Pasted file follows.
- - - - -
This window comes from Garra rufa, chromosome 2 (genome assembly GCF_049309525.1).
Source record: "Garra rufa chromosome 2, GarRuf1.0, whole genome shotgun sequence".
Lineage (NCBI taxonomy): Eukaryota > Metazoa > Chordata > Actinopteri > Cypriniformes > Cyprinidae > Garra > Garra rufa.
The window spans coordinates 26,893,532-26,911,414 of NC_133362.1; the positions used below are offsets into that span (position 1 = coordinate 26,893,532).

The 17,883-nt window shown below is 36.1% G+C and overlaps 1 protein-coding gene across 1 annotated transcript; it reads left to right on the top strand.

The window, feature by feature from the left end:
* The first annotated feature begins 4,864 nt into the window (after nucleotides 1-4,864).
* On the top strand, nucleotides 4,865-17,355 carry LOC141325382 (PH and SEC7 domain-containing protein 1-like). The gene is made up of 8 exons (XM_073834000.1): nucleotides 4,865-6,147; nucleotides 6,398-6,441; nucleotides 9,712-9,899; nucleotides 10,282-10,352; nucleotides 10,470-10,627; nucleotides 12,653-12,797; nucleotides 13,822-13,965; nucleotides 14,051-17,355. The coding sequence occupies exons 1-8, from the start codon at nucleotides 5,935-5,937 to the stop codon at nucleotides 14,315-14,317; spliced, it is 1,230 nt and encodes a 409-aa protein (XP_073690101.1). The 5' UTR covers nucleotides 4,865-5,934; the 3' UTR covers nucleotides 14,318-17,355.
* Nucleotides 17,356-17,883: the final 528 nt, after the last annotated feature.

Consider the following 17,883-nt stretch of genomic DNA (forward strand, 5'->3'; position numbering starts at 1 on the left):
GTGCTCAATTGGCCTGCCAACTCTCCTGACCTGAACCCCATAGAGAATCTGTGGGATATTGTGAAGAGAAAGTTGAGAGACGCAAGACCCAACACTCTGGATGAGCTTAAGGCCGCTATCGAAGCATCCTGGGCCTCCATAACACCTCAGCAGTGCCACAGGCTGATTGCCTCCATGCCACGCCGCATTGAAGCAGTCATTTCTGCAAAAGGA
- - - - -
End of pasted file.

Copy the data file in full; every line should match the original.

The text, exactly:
This window comes from Garra rufa, chromosome 2 (genome assembly GCF_049309525.1).
Source record: "Garra rufa chromosome 2, GarRuf1.0, whole genome shotgun sequence".
Lineage (NCBI taxonomy): Eukaryota > Metazoa > Chordata > Actinopteri > Cypriniformes > Cyprinidae > Garra > Garra rufa.
The window spans coordinates 26,893,532-26,911,414 of NC_133362.1; the positions used below are offsets into that span (position 1 = coordinate 26,893,532).

The 17,883-nt window shown below is 36.1% G+C and overlaps 1 protein-coding gene across 1 annotated transcript; it reads left to right on the top strand.

The window, feature by feature from the left end:
* The first annotated feature begins 4,864 nt into the window (after nucleotides 1-4,864).
* On the top strand, nucleotides 4,865-17,355 carry LOC141325382 (PH and SEC7 domain-containing protein 1-like). The gene is made up of 8 exons (XM_073834000.1): nucleotides 4,865-6,147; nucleotides 6,398-6,441; nucleotides 9,712-9,899; nucleotides 10,282-10,352; nucleotides 10,470-10,627; nucleotides 12,653-12,797; nucleotides 13,822-13,965; nucleotides 14,051-17,355. The coding sequence occupies exons 1-8, from the start codon at nucleotides 5,935-5,937 to the stop codon at nucleotides 14,315-14,317; spliced, it is 1,230 nt and encodes a 409-aa protein (XP_073690101.1). The 5' UTR covers nucleotides 4,865-5,934; the 3' UTR covers nucleotides 14,318-17,355.
* Nucleotides 17,356-17,883: the final 528 nt, after the last annotated feature.

Consider the following 17,883-nt stretch of genomic DNA (forward strand, 5'->3'; position numbering starts at 1 on the left):
GTGCTCAATTGGCCTGCCAACTCTCCTGACCTGAACCCCATAGAGAATCTGTGGGATATTGTGAAGAGAAAGTTGAGAGACGCAAGACCCAACACTCTGGATGAGCTTAAGGCCGCTATCGAAGCATCCTGGGCCTCCATAACACCTCAGCAGTGCCACAGGCTGATTGCCTCCATGCCACGCCGCATTGAAGCAGTCATTTCTGCAAAAGGA